FITTING

When trying on a new pair of soccer shoes, always wear the soccer socks and shinguards that will be worn while playing.  This also includes wearing any type of undersock or ankle brace. Remember that fitting is always different from regular shoes.  No two manufacturers are alike and no sizes are truly standard. Always try on both shoes of any given pair.  Ensure that no one has mixed up the sizes in the box.  It has been recommended that players shop for shoes in the afternoon when their feet are at their largest.  It has been said that soccer shoes should “fit like a glove,” or “feel like another layer of skin.”

Regarding length, soccer shoes are labeled for size like regular shoes, but soccer shoes require a tighter fit.   The toes should come as close to the front of the shoe as possible without touching or cramping.  Most soccer shoes have a more-narrow upper to help with the feel of the ball, however this may cramp the instep or reduce the size of the toe box.  If you experience this problem, try multiple brands or this may require a trade-off between the length and the width.

Regarding width, for years there was a disparity between the “European” styles that often came only in narrow widths and the “American” need for wider shoes.  A number of manufacturers now provide soccer shoes with identified widths, the “C, D, E – EEE system.”  Other manufacturers may use the term “wide last” to identify that the shoe was made on a larger foot model.  Similar to a specified length, a proper width is relative to the individual wearer.  The foot must not be cramped within the shoe, however the material of the uppers, especially natural leathers like kangaroo, can stretch.  Accordingly, the width must be comfortable but tight enough not to allow slippage.

Also, consider tongue padding, tongue holder loops (that the laces go through to hold the tongue in place), tongue flaps, and the availability of choices in the top eyelets. This is the part of the shoe that covers the instep, also known as the “strike-zone.”  Because the instep is critical to so many foot skills in soccer, this is extremely important.  (See:  Introduction to the Instep Drive)  Some manufacturers also include special stitching or gripping surfaces at this location for ball contact.  Further, consider overall comfort, the softness or hardness of the insole, lining, and heel cup and, once the laces are fully tightened, if the foot has that “locked-in” feeling.  (If any kind of supplemental padding or replacement insole (orthotic) is used, it must be installed during fitting.)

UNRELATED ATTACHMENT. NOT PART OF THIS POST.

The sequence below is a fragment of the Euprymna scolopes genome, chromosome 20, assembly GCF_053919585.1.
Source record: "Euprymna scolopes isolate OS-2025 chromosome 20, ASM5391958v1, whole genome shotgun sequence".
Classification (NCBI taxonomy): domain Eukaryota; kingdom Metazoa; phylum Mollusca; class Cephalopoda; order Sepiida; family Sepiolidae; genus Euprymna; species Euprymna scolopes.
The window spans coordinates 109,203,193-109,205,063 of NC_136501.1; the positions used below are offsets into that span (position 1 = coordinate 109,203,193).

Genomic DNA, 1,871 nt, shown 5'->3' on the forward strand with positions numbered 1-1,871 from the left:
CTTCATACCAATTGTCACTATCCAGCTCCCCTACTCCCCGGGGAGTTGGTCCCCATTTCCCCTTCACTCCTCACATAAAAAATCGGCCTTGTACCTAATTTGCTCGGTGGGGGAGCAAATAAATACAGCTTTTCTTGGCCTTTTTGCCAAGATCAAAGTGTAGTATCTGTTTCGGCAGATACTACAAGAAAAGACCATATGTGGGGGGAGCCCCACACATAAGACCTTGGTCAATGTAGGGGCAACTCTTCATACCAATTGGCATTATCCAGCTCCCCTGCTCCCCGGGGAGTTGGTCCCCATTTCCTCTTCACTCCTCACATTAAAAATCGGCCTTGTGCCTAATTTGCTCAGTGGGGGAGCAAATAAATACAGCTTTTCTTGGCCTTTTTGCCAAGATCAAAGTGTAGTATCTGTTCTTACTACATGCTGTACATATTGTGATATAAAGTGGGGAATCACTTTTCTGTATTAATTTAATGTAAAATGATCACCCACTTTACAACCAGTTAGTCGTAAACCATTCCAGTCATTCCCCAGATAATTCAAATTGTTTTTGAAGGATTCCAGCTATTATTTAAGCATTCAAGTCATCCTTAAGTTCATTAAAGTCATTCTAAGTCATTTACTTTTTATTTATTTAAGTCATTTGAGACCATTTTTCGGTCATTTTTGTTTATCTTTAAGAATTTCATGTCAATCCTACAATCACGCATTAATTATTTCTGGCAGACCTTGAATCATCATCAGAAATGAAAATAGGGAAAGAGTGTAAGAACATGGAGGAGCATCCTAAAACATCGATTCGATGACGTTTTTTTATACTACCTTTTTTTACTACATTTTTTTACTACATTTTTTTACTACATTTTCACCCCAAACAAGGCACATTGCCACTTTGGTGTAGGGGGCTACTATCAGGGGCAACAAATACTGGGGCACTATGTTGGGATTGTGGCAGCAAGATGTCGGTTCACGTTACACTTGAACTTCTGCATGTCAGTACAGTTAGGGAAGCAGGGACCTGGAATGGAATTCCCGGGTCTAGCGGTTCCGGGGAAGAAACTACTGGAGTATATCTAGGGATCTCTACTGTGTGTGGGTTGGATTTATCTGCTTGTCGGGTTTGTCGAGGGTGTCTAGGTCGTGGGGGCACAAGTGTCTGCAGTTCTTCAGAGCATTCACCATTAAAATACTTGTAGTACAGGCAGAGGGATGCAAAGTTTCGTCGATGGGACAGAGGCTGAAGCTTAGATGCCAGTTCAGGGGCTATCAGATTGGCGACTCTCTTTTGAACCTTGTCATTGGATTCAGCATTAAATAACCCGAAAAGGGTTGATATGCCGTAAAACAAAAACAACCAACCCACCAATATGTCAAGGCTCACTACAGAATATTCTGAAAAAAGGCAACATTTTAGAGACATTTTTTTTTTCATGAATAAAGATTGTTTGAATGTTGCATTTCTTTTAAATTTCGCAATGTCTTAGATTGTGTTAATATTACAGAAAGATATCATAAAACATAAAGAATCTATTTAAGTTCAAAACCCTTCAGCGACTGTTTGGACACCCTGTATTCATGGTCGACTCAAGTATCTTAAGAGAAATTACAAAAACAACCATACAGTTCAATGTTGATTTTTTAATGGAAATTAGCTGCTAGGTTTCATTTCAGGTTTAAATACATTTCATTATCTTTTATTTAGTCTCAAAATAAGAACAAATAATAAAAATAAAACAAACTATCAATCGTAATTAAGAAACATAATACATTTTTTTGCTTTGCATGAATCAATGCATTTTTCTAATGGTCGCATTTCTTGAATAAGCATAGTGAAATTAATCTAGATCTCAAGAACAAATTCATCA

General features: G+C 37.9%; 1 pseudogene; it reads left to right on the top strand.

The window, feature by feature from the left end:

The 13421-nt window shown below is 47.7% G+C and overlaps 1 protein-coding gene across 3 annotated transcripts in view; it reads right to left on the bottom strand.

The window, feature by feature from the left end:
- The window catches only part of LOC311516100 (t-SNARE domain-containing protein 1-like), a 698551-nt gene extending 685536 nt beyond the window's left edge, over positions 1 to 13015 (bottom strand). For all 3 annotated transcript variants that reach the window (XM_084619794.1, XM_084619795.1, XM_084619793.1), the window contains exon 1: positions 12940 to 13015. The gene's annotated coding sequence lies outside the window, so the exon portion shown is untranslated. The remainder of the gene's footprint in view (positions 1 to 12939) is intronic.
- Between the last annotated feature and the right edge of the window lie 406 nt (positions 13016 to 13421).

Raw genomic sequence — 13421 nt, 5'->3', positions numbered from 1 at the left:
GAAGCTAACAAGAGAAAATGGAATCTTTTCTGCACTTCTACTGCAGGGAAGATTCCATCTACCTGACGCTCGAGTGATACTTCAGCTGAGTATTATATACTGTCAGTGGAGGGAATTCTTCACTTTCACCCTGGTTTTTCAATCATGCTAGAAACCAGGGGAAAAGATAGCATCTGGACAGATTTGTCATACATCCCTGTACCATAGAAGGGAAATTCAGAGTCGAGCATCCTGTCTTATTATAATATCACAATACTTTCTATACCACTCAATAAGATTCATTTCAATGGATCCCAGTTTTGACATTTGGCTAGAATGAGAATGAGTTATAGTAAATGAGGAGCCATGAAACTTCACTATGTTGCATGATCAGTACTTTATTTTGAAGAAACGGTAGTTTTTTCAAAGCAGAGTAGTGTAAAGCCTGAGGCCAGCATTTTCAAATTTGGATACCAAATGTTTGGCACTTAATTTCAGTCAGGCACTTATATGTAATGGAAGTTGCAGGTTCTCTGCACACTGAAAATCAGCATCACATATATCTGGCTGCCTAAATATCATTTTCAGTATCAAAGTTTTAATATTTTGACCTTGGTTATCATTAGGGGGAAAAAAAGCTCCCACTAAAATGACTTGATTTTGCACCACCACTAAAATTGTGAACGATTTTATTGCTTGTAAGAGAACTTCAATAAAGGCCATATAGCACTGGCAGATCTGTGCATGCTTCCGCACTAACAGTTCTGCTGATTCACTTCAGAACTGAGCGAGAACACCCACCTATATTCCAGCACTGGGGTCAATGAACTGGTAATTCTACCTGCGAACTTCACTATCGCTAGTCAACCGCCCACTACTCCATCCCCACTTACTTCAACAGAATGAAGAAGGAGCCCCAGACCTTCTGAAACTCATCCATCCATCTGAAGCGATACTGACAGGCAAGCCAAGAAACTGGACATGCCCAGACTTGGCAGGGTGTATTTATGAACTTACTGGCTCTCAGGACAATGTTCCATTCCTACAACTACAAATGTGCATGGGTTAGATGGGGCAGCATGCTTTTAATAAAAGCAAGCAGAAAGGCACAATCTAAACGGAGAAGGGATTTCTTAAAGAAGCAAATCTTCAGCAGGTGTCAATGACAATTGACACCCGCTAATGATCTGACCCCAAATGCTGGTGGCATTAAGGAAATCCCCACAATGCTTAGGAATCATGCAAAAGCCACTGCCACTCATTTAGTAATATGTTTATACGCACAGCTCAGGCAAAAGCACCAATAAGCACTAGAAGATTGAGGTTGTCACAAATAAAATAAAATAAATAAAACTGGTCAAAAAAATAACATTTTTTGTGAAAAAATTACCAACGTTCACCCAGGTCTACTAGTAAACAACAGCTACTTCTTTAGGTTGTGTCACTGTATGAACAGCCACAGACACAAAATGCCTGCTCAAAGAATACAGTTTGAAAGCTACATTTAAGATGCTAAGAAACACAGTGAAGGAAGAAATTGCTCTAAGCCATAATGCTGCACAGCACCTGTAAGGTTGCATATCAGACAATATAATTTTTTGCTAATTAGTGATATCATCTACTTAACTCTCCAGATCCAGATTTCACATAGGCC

To confirm a proper fit, lace up the shoes as tightly as one would for a game.  Take time to ensure that the laces are properly tightened all the way up the instep from the toes to the ankle.  (See:  Tying Soccer Shoe Laces)  The shoes should fit snugly all around with no discomfort or pressure points. While standing, the toes should come close to the front of the shoe without actually touching and the toes should be able to be wiggled and curled.  Walk around to ensure ongoing comfort and no slippage.  For youth, make sure that an extra pair of socks will make up the extra length allowed for growing into a second season.  Adults may also wish to consider the overall weight of the shoe.

BREAKING THEM IN

When you bring your new soccer shoes home, take the shoes out of the box.  Remove any stuffing, cardboard or paper that comes inside the shoes.  Put on any undersocks (if used), ankle brace (if used), soccer socks, and shinguards to be worn for games.  Insert any supplemental padding or replace the inner sole, if used.  Put the shoes on and lace the shoes up game-tight.  (See:  Tying Soccer Shoe Laces)    Walk around in the shoes to ensure that they still fit as well as they did in the store.  If they are not comfortable under these conditions, immediately consider taking them back and exchanging them before there’s any evidence of wear.

If the shoes are acceptable, wear them outdoors for 15 minutes on the first day.  Add 15 minutes each day thereafter, until reaching two hours.  Always wear the shoes with the full complement of socks and equipment that one would for games.  After reaching the two-hour break-in period, the shoes should be ready for practices and games.

CARE AND FEEDING

Ideally, outdoor soccer shoes should be put on at the field and removed at the field.   Walking on any surface other than turf, such as concrete or asphalt, will quickly wear down the cleats.   Wearing a pair of general athletic shoes or soccer sandals is recommended for going to and from the field.  If it is necessary to walk on concrete or wet surfaces with cleats on, be sure to walk extremely slowly. Concrete and wet surfaces can act like ice. The same is true for any indoor surfaces.  Remove cleats before going indoors.